Class Of 1989: The Year In Music


Our new series called “Class of _____” explores specific years in music, and the great albums from that year, genres be damned. Get excited.

1989 is straight up one of the most important years in music. Rap and hip-hop were poised for major creative and commercial breakthroughs, alternative rock was emerging as a commercially viable style of music, the wave of grunge was on its way, and hair metal was on the way out.

It was also the year that yours truly was born. Here’s 10 albums from that glorious year, for your listening pleasure, and a few words about the albums as well.

The Stone Roses (The Stone Roses)

You can thank The Stone Roses for the existence and foreshadowing of Britpop. It also started the musical movement that dominated Britain, Madchester, in the late 80’s to early 90’s. The combination of alternative rock with psychedelic dance music was very unique for its time, and inspired a number of other music movements as well. Also, this album was definitely recorded while on drugs.

Disintegration (The Cure)

The Cure’s magnum opus, and one of the best albums of the decade – arguably, of all time. When you have tracks like “Lovesong”, “Pictures Of You”, and the excellent “Fascination Street” on the same album, you know you’re doing it right.

Pretty Hate Machine (Nine Inch Nails)

Trent Reznor, the mastermind of NIN, is almost singlehandedly responsible for the popularity of industrial music, and the wave of copycats that followed (Filter, Stabbing Westward, Gravity Kills). Pretty Hate Machine may not be their best album, but the merging of simple pop structures with aggressive industrial rock and synthpop was unmatched at the time. In fact, it still is.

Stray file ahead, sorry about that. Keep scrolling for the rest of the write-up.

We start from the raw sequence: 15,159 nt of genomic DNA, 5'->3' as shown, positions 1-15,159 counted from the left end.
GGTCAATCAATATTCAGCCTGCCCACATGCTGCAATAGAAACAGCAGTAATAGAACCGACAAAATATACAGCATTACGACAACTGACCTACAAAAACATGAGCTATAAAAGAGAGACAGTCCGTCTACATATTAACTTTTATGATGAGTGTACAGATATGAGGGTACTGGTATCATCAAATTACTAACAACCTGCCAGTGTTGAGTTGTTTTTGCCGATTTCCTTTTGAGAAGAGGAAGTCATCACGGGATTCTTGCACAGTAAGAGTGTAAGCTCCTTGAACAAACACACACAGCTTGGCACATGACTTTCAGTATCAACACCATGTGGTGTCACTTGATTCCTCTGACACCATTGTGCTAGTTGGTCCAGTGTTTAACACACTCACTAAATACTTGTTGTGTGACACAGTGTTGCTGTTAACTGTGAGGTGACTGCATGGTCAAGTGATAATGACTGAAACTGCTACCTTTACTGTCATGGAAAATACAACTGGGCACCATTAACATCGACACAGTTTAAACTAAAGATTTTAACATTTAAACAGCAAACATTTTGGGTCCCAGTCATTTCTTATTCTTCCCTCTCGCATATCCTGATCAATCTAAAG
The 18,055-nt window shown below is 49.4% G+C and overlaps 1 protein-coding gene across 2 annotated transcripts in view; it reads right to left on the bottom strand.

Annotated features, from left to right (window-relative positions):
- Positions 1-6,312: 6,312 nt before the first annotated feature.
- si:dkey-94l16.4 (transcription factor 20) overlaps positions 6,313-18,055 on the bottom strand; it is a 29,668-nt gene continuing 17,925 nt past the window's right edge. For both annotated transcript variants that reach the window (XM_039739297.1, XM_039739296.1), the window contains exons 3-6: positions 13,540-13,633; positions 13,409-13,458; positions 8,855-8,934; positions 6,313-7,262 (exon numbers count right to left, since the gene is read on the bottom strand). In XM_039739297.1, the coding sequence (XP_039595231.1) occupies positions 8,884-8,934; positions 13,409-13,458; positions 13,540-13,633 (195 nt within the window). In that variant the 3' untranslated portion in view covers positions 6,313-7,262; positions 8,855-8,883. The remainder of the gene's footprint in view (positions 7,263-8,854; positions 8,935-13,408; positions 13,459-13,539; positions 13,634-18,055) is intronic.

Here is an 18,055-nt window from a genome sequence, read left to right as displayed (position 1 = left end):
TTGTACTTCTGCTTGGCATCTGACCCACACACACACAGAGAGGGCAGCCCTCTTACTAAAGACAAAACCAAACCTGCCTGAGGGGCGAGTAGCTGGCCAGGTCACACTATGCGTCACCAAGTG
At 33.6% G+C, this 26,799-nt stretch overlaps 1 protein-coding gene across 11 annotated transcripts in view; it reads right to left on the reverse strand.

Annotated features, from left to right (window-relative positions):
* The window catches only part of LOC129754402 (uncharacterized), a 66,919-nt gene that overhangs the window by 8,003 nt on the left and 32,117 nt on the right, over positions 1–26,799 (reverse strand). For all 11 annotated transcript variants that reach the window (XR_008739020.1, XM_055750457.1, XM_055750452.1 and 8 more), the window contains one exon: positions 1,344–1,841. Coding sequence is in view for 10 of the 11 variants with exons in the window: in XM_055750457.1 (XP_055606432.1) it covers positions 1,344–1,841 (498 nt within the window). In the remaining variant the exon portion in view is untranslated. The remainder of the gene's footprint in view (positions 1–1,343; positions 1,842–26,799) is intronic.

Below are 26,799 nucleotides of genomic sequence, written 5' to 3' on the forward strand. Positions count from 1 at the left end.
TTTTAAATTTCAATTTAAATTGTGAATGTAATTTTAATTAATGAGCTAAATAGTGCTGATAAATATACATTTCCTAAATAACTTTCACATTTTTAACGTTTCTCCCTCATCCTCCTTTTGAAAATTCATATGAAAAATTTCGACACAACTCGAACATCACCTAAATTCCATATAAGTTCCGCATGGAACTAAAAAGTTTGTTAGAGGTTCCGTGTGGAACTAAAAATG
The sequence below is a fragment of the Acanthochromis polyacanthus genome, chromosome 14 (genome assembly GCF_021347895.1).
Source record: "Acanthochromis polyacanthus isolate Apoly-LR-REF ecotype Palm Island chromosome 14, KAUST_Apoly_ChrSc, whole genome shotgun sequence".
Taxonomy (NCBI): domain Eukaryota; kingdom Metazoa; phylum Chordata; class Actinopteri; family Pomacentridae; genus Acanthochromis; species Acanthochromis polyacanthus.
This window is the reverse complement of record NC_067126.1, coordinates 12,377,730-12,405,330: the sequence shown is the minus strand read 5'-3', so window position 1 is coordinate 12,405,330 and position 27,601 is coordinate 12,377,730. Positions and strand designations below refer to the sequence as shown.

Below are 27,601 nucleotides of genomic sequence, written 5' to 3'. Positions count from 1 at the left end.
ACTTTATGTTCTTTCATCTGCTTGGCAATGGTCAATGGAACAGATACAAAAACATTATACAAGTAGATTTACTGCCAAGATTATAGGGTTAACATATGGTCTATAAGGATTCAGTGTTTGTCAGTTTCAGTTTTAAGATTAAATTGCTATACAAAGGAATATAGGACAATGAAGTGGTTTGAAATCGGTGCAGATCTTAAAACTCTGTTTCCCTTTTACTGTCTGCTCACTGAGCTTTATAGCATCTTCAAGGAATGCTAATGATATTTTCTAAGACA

Sonic Temple (The Cult)

The Bob Rock produced Sonic Temple was The Cult’s greatest moment. One of the best hard rock albums of the latter half of the 80’s.

The Real Thing (Faith No More)

All hail Mike Patton. He’s exactly what the band needed after searching for years for a capable vocalist. The argument can be made that he’s the most multitalented vocalist in today’s musical landscape. They only got better with 1992’s Angel Dust, but this is more accessible.

Automatic (The Jesus And Mary Chain)

Not really the shoegaze that they helped spawn – Automatic was alt-rock at arguably its peak. “Blues From A Gun” gallops along like a prized racehorse.

Doolittle (Pixies)

Kurt Cobain’s self-proclaimed biggest influences, Pixies’ few years in the spotlight undoubtedly made them alternative rock superheroes, and any talk of the best alt-rock has to offer basically has to start with them.

Gretchen Goes To Nebraska (King’s X)

Beatles-esque harmonies and progressive rock collide with intelligent song structure and brilliant lyrics, from one of the most underrated bands in rock history.

Streetcleaner (Godflesh)

Uncompromising industrial metal and noise rock that influenced entirely too many of today’s post-metal bands.

Beneath The Remains (Sepultura)

The heaviest of thrash metal with obvious death and groove metal influences. One of the best thrash albums not many talk about (Chaos AD and Arise make this album sometimes overlooked) but the bludgeoning riffs of “Mass Hypnosis” and “Inner Self” were unmatched by their peers.

Honorable Mentions:
Altars Of Madness (Morbid Angel)
Paul’s Boutique (Beastie Boys)
3 Feet High And Rising (De La Soul)
Dr. Feelgood (Motley Crue)
Skid Row (Skid Row)
Fabulous Disaster (Exodus)

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